- Aug 11, 2003
at aroiund 1/10 a amp how many l91s would it take to have the runtime of one 21700 cells?
When trying to compare cells with different voltages, compare Watts and Watt-Hours--not Amps. Watts = Amps x Voltsat aroiund 1/10 a amp how many l91s would it take to have the runtime of one 21700 cells?
Wasn't the 1/10Amp just indicating the expected drain current of the cells?When trying to compare cells with different voltages, compare Watts and Watt-Hours--not Amps. Watts = Amps x Volts
The only thing specific we have to go on here is two battery types and specs and 100ma current drain which I have to consider is for either option. I agree that the power output at 100ma for a single 21700 vs L91 is about 3x as much but we cannot assume much based upon the limited information given to us. 100ma drain is plenty in even a 1AA light to power out lumens in a case where there is no power and the likely light pollution is minimal. Personally I would opt to go with 18650 based lighting over 3AA when 21700 solutions are not available. I'm not an overall fan of the battery type for general purpose as there are too few options for its use right now and plenty for 18650s. I assume in the future that will change perhaps we may even see single cell 21700 powered lanterns and work lights that use replaceable batteries in them. Even with the higher amount of power that a single cell can contain in it the 21700 isn't mainstream yet but gaining in popularity. There may be new types of go to batteries on the horizon that may replace both sizes in many uses.Wasn't the 1/10Amp just indicating the expected drain current of the cells?
Though you're generally right regarding Watt-hours being the best measure, that does rely on what is being powered using the voltage/current efficiently - if using 3x L91s in a 3xAA light (or a 21700 in a single-cell light) which had a linear driver, runtime would be dependent on single-cell Ah, not total-cell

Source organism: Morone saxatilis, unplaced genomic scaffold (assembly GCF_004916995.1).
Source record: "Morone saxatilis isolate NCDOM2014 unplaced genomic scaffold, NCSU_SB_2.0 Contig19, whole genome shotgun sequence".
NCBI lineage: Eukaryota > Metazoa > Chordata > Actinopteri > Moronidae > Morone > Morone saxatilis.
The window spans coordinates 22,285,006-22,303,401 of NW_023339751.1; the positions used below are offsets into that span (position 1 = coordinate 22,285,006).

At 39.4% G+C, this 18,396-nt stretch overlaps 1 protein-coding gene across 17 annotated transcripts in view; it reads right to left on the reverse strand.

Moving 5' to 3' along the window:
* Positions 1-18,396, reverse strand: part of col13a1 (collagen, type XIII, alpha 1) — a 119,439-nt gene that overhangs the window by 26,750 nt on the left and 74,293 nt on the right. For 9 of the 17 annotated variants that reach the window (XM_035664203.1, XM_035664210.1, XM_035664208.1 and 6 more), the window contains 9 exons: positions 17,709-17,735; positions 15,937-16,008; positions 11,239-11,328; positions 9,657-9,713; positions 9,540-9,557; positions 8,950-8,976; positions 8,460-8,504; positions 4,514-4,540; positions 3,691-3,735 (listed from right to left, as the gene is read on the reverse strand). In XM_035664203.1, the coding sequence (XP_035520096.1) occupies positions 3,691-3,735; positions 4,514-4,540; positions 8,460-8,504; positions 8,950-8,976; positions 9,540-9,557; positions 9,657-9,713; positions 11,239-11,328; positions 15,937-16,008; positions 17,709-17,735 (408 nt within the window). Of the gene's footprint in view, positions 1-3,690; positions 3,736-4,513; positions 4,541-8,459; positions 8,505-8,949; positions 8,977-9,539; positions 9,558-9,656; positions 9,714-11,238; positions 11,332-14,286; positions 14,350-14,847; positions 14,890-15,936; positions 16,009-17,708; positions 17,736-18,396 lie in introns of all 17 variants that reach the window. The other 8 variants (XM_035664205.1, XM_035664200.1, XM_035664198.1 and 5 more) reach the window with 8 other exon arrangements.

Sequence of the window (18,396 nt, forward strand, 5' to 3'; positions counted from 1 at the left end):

I took this question to mean similar run time, at similar output levels.at aroiund 1/10 a amp how many l91s would it take to have the runtime of one 21700 cells?
While that is likely true, unless you directly query him about what his uses are and then reply to that information the reality could be exactly as he is asking or something completely different..... we don't really know.Unless he's running an analogue clock he's going to need more than that. And I was talking about differences. Not necessarily exactly as op said. Also he's trying to decide on his survival selves. So everything is relevant
Long term storage of any rechargeables requires either occasional recharging or recharging prior to seasons where there would be possible bad weather etc. This is why L91s are good and vs CR123s they can be used in a lot more items than them are easier to source also and many devices using AAs can use alkaleaks (ugh) in an emergency you could go rob all your remotes and clocks and so on for AAs.Agreed. I can only presume though from the thread title it's for emergency use. The long term storage of the different chemistries is an important consideration.
I believe the op mentioned .1A so losses from internal resistance wouldn't be factored into the final capacity. A simple look through HJKs reviews/graphs will show around a 40% capacity advantage for a top 21700 compared to 3x l91 in series so I don't think the only criteria is mAh or only a .1A draw hence why I mentioned other considerations
If you are using a 1.5v source with a boost circuit you will probably get about 15 to 20 lumens using that much current from the battery. Plenty useful in a power outage to conserve battery power where there is little light pollution.Am I reading these graphs correctly?
If so, it appears that 0.1 amps (100ma) will deliver about 40 lumens.
The following graphs were taken from the Cree XPG Datasheet.
considering that 130 flux is the base @ 350 ma.
View attachment 18547
100 ma should output 25% of 130 flux or about 40 lumens.
View attachment 18546
and the LED should pull 0.1 amps or 100 ma, when the voltage is at 2.75 volts without regulation.
View attachment 18548